Sleep deprivation increases risk of depression in teens
The chronic sleep deprivation that many youth and teens face today has been well documented, with many health professionals calling for later start times in middle and high school, but these suggestions have gone largely unheard.
Adolescents need more sleep than adults, and chronic sleep deprivation in teens can actually raise their risk of depression and addiction, according to a new study.
The study was conducted by researchers from the University of Pittsburgh and documented the negative impact that sleep deprivation has on the brain’s reward system and mood.
For the study, the researchers had 35 participants, ages 11 through 15, take part in a sleep lab study.
For two nights, half the group slept for ten hours and the other half was only allowed to sleep for four fours. A week later, the participants came back to the lab but slept for the opposite amount of time they had for the first two nights.
The study volunteers were also asked to play a game with monetary gains of one and ten dollars that activated the reward centers of the brain. The participants were given brain scans both weeks while they played the game.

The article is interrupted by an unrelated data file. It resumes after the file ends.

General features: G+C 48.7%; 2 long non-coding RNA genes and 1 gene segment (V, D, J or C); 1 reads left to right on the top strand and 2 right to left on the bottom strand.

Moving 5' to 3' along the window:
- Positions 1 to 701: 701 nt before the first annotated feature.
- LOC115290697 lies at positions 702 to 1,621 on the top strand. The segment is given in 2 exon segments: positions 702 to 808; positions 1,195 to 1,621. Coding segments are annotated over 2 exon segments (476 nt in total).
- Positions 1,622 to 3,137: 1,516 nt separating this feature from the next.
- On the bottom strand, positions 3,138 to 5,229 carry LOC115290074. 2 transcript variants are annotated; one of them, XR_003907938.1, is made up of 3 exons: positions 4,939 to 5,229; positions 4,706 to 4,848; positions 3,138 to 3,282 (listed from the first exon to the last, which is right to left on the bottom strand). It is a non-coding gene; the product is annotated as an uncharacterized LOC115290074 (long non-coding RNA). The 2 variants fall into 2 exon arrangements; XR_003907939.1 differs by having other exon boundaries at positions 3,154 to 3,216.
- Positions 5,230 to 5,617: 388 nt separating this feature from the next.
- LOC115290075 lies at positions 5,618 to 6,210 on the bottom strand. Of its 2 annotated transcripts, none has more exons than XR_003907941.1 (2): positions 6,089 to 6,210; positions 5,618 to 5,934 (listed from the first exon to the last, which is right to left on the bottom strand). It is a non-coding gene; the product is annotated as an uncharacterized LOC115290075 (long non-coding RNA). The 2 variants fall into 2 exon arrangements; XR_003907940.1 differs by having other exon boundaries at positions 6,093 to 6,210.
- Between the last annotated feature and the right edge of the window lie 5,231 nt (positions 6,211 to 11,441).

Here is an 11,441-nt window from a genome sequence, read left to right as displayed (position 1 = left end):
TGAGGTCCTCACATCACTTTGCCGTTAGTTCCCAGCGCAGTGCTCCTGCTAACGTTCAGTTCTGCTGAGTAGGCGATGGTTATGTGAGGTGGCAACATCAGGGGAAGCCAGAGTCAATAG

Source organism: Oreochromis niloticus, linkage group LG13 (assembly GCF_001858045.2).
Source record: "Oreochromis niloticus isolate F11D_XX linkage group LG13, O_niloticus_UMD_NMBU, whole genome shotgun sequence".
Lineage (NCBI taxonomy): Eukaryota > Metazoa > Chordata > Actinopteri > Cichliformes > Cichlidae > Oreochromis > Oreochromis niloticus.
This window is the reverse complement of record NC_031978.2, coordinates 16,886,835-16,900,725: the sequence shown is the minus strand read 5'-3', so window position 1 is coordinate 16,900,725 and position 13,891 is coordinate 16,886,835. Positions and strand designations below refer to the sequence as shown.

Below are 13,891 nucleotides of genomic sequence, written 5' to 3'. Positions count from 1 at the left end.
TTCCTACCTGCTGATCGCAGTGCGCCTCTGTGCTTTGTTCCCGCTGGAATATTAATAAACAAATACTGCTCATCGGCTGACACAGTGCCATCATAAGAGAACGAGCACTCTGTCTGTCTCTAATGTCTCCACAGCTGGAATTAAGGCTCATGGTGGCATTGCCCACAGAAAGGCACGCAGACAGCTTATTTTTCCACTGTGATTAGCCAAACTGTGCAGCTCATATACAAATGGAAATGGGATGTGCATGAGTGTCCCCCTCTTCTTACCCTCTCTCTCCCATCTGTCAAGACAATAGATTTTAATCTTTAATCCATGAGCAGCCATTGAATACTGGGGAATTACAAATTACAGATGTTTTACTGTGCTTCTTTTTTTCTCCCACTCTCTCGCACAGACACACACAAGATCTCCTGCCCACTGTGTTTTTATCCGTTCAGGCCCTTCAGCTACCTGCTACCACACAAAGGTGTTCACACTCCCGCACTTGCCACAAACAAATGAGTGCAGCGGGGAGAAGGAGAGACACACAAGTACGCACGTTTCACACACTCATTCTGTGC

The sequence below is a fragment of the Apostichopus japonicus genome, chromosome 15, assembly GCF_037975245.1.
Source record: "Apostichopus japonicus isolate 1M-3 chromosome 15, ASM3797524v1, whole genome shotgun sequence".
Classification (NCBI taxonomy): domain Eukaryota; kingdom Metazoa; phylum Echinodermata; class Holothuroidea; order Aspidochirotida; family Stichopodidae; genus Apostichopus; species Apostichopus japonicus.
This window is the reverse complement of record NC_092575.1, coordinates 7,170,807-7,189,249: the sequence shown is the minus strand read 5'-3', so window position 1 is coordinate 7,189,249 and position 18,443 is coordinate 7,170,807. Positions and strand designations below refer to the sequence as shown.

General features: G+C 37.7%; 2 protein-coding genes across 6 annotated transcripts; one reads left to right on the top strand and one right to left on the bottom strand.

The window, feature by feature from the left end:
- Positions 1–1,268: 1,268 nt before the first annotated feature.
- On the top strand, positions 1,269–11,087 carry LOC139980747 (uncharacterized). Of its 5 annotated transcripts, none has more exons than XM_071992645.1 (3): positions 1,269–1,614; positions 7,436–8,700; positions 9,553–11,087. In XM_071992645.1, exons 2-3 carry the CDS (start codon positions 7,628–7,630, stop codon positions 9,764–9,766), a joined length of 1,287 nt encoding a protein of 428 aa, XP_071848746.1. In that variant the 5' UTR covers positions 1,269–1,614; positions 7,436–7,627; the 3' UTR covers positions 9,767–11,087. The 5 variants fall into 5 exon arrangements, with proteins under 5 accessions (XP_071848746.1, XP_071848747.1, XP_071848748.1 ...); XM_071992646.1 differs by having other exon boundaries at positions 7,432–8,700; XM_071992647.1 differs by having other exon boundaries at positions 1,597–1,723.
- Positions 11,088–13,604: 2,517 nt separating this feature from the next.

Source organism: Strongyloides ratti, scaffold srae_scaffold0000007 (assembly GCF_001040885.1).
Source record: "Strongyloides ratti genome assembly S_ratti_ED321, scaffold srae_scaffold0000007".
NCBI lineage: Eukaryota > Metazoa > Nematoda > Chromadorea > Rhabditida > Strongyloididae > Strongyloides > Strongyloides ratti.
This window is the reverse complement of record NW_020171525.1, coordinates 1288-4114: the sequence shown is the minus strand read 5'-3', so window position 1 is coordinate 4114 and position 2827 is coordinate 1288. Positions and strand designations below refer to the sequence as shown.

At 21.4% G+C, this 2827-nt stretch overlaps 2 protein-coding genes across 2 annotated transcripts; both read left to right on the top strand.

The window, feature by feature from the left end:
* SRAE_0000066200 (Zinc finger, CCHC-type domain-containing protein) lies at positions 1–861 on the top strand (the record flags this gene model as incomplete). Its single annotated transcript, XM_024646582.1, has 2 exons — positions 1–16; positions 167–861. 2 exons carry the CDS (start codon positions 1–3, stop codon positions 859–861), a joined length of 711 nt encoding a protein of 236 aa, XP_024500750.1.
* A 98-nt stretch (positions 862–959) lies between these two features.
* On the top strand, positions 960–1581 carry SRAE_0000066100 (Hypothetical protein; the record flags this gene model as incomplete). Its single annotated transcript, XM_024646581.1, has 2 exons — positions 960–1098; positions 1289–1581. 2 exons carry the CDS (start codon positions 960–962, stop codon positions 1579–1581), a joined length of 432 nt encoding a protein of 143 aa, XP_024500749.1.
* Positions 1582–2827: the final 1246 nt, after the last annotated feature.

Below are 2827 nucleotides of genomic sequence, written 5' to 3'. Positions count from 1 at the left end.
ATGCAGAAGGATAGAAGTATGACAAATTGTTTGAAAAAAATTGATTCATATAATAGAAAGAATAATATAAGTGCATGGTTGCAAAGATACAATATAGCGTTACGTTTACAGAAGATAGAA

The researchers also had each participant answer questions about emotional functioning and if they experienced symptoms of depression.
The results show that sleep deprivation impacted the putamen, a part of the brain involved with reward learning and goal-based movements. Even when the rewards in the game were higher during the sleep lab studies, the putamen was less responsive in the sleep-deprived subjects.
The sleep-deprived participants also reported more symptoms of depression. These results correlate with research on how depression lowers activity in the brain’s reward system.
Chronic sleep deprivation poses major health risks for all ages, but these results show that sleep deprivation in teens especially increases the risk of depression and addiction.